Boldly decorate your neckline. Crafted from polished gold-tone, this necklace showcases three linked open ovals with the center link featuring one oval 40 x 35mm dyed green or orange drusy agate cabochon in a bezel setting.
Part of the Sattriya™ Collection. Made in India. All weights pertaining to gemstones, including diamonds, are minimum weights. Additionally, please note that many gemstones are treated to enhance their beauty. Click here for important information about gemstone enhancements and special care requirements.
The length of a necklace or chain you buy depends upon a number of factors, including what you will be wearing with it and your neck size.
To measure your neck, wrap a soft, flexible tape measure around the base of your neck. This is the same measurement used for collar sizes in men's shirts. A good rule of thumb is to buy a necklace or chain a minimum of two sizes up from your neck measurement. Thus, a man with a 17" neck would want to skip the 18" size and get a 20" size to ensure a comfortable fit.
Appropriate women's necklace lengths are more dependent upon the style than neck measurement. Knowing your basic neck measurement, though, will help you decide what length will work best with your outfit and create the look you are after.
Found all over the world, agate has been creatively striped by nature. It is a type of chalcedony quartz that forms in concentric layers of colors and textures. Each individual agate forms by filling a cavity in a host rock. As a result, agate often is found as a round nodule with concentric bands like the rings of a tree trunk. Tiny quartz crystals called drusy (sometimes spelled as druzy) often form within the stone, adding to its beauty and uniqueness. Agate is a hard stone, within the range of 7.0-9.0 on the Mohs Scale.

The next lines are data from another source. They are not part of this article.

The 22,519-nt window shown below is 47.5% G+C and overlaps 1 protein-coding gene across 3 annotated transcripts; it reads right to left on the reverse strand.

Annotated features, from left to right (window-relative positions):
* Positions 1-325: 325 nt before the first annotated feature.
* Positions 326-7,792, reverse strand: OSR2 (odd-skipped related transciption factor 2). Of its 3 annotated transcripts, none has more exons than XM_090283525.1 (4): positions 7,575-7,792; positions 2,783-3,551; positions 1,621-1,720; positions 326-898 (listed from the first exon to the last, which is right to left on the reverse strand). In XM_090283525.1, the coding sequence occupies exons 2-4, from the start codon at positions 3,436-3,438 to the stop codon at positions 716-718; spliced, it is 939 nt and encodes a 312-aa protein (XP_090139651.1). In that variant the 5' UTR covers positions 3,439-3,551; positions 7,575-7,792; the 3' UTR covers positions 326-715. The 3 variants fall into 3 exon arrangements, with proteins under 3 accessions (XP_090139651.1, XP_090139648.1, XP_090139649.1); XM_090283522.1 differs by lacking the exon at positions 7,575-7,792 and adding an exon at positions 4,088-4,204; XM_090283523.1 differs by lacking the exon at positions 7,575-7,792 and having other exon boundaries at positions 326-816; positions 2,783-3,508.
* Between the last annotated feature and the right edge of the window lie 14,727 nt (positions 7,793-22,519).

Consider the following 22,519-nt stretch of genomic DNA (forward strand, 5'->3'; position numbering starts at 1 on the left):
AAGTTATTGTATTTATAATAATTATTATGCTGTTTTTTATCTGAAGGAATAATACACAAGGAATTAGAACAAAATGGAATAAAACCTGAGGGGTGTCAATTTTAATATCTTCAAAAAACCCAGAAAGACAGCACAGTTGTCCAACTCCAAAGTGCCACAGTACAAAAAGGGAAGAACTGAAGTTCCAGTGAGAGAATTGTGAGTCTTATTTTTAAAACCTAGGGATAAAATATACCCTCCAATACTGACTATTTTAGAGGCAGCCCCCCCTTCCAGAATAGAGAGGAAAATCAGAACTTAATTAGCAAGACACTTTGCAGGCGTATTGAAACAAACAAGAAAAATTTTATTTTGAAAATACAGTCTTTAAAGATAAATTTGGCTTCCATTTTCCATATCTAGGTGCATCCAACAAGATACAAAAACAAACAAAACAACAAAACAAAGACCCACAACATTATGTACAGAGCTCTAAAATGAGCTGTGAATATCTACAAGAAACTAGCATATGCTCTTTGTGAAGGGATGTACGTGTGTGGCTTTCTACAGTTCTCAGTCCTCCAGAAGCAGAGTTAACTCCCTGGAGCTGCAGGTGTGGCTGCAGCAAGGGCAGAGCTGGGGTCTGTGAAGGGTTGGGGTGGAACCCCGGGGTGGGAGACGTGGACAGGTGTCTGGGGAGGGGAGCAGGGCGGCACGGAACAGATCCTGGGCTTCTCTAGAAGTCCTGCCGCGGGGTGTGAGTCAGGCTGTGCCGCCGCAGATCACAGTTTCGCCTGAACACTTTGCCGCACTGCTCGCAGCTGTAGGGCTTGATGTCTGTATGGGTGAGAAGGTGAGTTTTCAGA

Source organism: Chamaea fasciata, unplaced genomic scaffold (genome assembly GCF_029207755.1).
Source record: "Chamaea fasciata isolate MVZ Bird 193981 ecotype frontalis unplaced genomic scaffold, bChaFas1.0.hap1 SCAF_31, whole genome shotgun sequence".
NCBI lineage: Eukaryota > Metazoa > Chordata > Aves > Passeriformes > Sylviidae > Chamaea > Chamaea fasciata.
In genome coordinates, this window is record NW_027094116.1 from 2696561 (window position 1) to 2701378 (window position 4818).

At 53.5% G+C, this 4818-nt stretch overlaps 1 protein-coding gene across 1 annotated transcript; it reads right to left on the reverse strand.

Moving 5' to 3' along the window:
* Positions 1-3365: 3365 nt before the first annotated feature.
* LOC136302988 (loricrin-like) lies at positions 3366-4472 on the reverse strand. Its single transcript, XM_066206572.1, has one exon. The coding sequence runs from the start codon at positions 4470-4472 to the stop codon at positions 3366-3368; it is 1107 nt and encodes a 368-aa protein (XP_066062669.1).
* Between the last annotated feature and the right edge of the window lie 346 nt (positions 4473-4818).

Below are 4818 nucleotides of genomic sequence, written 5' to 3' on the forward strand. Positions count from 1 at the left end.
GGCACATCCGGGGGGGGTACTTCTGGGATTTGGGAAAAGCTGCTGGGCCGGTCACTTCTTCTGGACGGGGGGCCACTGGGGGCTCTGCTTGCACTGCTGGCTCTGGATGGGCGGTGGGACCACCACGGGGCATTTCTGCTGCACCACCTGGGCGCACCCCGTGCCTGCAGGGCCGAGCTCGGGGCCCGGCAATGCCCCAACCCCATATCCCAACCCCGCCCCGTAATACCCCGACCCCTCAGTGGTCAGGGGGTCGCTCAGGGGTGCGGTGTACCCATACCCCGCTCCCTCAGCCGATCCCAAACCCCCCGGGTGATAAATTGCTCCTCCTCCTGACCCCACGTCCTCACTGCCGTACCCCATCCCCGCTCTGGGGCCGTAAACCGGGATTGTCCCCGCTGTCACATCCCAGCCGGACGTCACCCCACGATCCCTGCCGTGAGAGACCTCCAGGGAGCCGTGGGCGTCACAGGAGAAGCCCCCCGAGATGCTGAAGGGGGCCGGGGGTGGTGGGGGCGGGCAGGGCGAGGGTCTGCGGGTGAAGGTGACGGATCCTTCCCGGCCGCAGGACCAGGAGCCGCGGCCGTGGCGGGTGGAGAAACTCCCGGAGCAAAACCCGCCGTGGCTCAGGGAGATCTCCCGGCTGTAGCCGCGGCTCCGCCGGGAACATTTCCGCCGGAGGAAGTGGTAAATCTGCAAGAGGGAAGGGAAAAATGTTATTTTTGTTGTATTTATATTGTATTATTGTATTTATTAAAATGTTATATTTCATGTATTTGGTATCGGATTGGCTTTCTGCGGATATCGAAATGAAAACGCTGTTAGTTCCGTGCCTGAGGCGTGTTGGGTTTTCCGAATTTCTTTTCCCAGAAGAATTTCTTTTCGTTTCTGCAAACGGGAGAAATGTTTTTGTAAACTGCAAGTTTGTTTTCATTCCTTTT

In 1497, the mining of agate in the Nahe River valley in Germany gave rise to the cutting center of Idar-Oberstein. When the Nahe agate deposit was exhausted in the nineteenth century, Idar cutters started to develop the agate deposits of Brazil, discovering Brazil's rich deposits of many other gemstones. A famous collection of two to four thousand agate bowls, accumulated by Mithradates, King of Pontus, shows the popularity of agate at the time. Agate bowls were also popular in the Byzantine Empire. Collecting agate bowls became common among European royalty during the Renaissance and many museums in Europe, including the Louvre, have spectacular examples.
Although the small town of Idar-Oberstein is still known for the finest agate carving in the world, today Idar imports a huge range of other gem materials from around the world for cutting and carving in Germany. Cameo master carvers, modern lapidary artists and rough dealers flourish there, exporting their latest gem creations. It is an entire industry that grew from the desire for agate products during the Renaissance.
Agate was highly valued as a talisman or amulet in ancient times. It was said to quench thirst and protect from fevers. Persian magicians used agate to divert storms. Today, some believe that agate is a powerful emotional healer and helps people discern the truth.